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The Sexual Harassment File: Can culture be blamed?

Trying to unearth the cultural origins of sexual harassment in Egypt is a very complicated endeavor; the core of the matter runs deep and the blame is often passed onto some factor other than the harasser.

One thing is certain: sexual harassment does occur on a mass scale. But why? And where does this platform of acceptability come from?

“Frustrations from society often push men towards sexual harassment,” says a spokesperson for the United Nations Population Fund (UNFPA) who asked to remain anonymous. “Due to marriage laws and poverty, many males find it impossible to move out of their parents' houses. Eventually out of frustration, the line gets blurred between complimenting a woman and sexually harassing her.”

In Egypt, social customs including the mahr (dowry) and shabka (gifts to the bride) make marriage quite expensive for many men. Often, families assign their daughters a high dowry to ensure her safety and security for life, which has the effect of sidelining a significant portion of single men.

“All I want to do is find myself a girl, settle down and get married,” says Mohamed al-Sheikh, a 27-year-old office boy. “But with my salary, how am I ever supposed to afford to pay a mahr or a shabka. My salary is LE200 a month, the girls I’ve wanted to marry have been offered by their family at LE10,000. How am I going to afford that? I barely even survive on my salary as it is.”

For many like Mohamed and his friends, the only contact they have with females they aren't related to happens in the street where occurrences of explicit intent seem almost inevitable due to their fateful circumstances. And yet, many men will testify that though they married late in life, it never led them to engage in sexual harassment.

Others place the blame for sexual harassment on the veil – stating that it raises the bar as to what is acceptable for a female to wear outside the home.

“Among the general community, it has become the norm for a good girl to be covered up when she is in public,” says Noha Khaled, a 55-year-old housewife. “When I was young, short sleeves and shorts were more acceptable, but now if I wear that I am considered promiscuous because the culture has been turned around. Abroad, nobody turns their head, but here you stand out as desiring attention.”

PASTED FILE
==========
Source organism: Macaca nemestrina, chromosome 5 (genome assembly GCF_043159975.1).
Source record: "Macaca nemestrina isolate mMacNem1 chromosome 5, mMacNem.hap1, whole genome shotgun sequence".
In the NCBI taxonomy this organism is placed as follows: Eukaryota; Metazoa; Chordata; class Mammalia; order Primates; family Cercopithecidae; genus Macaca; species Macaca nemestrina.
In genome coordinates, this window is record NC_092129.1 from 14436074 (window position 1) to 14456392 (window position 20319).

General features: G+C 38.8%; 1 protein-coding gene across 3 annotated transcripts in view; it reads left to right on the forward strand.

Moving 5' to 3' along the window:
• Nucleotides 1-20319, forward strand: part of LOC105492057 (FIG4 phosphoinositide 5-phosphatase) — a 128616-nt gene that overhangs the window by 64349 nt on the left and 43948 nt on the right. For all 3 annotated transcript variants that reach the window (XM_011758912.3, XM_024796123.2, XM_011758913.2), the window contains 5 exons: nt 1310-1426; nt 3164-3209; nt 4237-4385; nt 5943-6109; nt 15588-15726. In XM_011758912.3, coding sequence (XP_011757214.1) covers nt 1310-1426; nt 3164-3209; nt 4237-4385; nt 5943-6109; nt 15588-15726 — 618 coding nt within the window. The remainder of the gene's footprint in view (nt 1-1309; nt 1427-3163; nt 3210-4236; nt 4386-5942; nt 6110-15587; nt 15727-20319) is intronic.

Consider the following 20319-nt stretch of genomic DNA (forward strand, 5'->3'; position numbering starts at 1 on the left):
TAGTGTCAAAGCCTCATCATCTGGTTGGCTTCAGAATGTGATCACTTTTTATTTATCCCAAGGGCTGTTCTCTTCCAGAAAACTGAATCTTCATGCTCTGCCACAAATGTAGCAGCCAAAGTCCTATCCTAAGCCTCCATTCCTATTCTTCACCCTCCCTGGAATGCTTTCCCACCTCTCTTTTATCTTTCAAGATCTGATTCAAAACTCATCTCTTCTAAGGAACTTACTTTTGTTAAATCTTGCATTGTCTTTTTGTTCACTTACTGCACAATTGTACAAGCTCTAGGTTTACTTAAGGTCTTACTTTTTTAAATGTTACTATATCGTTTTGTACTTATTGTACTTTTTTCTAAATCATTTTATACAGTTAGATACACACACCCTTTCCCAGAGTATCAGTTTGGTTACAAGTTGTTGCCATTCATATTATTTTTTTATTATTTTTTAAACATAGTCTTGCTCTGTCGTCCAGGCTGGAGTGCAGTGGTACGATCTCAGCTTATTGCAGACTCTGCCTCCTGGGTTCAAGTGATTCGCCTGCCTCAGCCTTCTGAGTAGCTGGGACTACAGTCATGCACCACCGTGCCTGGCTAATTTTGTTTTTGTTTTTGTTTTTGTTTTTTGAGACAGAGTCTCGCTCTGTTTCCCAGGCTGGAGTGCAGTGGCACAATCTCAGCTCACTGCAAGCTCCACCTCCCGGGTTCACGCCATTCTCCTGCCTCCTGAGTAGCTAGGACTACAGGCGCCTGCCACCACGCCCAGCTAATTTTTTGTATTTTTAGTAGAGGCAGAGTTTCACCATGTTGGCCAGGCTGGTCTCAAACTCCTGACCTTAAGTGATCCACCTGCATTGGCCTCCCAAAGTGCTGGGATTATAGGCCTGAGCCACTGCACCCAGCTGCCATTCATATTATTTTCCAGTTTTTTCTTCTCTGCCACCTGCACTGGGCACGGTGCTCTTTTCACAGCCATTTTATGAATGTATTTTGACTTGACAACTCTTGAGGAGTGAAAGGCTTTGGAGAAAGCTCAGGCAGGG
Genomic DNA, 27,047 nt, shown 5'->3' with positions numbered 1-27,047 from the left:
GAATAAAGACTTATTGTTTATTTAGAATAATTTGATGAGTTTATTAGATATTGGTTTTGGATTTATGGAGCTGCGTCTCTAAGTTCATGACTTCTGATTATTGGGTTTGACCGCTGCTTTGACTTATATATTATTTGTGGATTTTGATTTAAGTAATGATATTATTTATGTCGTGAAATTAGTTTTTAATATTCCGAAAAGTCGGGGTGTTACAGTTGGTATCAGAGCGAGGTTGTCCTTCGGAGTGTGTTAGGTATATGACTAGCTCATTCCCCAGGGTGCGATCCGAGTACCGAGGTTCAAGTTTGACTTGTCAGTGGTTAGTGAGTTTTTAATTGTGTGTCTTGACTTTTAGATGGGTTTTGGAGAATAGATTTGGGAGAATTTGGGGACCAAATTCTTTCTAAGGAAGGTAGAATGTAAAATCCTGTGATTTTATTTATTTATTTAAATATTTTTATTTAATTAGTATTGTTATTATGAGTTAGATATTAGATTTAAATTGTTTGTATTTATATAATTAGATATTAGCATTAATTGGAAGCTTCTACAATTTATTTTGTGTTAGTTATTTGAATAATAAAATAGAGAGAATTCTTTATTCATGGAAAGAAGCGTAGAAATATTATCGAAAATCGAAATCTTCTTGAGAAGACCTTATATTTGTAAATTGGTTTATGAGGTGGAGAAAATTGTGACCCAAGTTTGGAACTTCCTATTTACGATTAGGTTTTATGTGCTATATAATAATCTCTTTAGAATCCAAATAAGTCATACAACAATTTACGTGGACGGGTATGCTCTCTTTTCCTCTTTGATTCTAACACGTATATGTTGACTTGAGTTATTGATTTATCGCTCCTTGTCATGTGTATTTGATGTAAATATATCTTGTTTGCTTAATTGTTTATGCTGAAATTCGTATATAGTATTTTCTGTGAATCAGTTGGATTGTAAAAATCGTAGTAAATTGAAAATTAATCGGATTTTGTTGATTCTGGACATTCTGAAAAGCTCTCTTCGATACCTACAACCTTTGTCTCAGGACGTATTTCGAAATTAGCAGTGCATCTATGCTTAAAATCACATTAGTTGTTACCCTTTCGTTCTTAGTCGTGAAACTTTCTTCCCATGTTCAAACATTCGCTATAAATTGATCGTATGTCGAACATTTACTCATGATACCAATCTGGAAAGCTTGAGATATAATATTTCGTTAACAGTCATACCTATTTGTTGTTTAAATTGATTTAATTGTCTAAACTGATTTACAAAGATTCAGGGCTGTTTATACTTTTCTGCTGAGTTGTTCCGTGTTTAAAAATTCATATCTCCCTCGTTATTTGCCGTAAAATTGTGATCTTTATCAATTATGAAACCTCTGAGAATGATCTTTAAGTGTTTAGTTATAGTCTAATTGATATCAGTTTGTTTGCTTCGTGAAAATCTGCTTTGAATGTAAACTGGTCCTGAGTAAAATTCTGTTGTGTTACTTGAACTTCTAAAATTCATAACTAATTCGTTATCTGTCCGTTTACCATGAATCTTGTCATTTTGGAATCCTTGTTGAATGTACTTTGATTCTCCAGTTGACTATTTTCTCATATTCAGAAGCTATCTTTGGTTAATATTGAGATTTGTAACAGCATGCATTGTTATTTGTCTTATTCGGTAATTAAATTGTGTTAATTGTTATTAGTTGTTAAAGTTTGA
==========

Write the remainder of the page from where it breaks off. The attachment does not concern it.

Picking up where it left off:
And yet, veiled women receive the same, if not more, harassment from their general community – especially on public transport or when they walk alone.

All of which implies that gender inequality is more than superficial, and goes beyond the veil and premarital sex.

A study put forth by the UNFPA shows that there is a strong connection between sexual harassment and power structures in Egypt. Men are generally considered more powerful and able than females, so the females in a family usually have to take care of their husbands and brothers and cater to their needs. Though at home the females are treated with respect, says the report, the boys carry this culture of servitude out onto the streets with them – in search of a hierarchy of their own.

“Often the boundaries of respect that exist within a family are broken when out of the house,” says Maha al-Sherif, a 26-year-old teacher. “I see it all the time. The same boy that beats up another for hissing at his sister, will then go hiss at another girl immediately after.”

Religious traditions have a strong influence on notions of gender equality, which in turn have an impact on relations between the sexes. According to sharia (religious law), for example, female children receive half the inheritance of their male siblings, while the same male siblings are also allowed to marry four females.

To some, the existence of such traditions and the texts upon which they are based are evidence that religion itself is at the heart of the problem. For others, however, it is the tendency towards misinterpreting such religious edicts that results in a lack of respect towards women.

“We understand the impact and role of religious scripture linked to societal problems, despite the moral solutions it provides,” says Sheikh Mahmoud Abdel-Moneim. “The problem is that a lot of these words of guidance were put in place to glorify women as people to be carefully taken care of and respected. But poor interpretations get passed on from generation to generation.

“The way many people act is more reflective of jahiliyyah [ignorance of divine guidance], as opposed to Islam. That is why we have a responsibility to reaffirm the religious ideals of tolerance, respect and cooperation.”

One suggested solution is to create anti-harassment laws. But the anonymous UNFPA spokesperson says sexual harassment exists “in various communities regardless of legislation. It always comes back to cultural backgrounds and the general perception of women.”

Writing off sexual harassment as having to do with money, clothing, power structures, religion or law is allowing the phenomenon to escape itself and transform into another modality. Harassment is thereby able to self-propagate under the guise of "culture" because of the inability, or ultimate unwillingness, of the community to call it what it really is – which is abuse.

According to teacher Maha al-Sherif, this culture should be addressed through education, with intervention from schools.

“There is a need for classes taught at the formative age concerning gender roles and social responsibility. It is a cycle that needs to be broken and it is very easy to do if it is spoken about clearly and effectively. The problem is nobody wants to touch it because of its associated stigma and diverse connotations among the community at large," she says.

“It is my belief that it is the role of the school to guide culture into its desired manifestation.”

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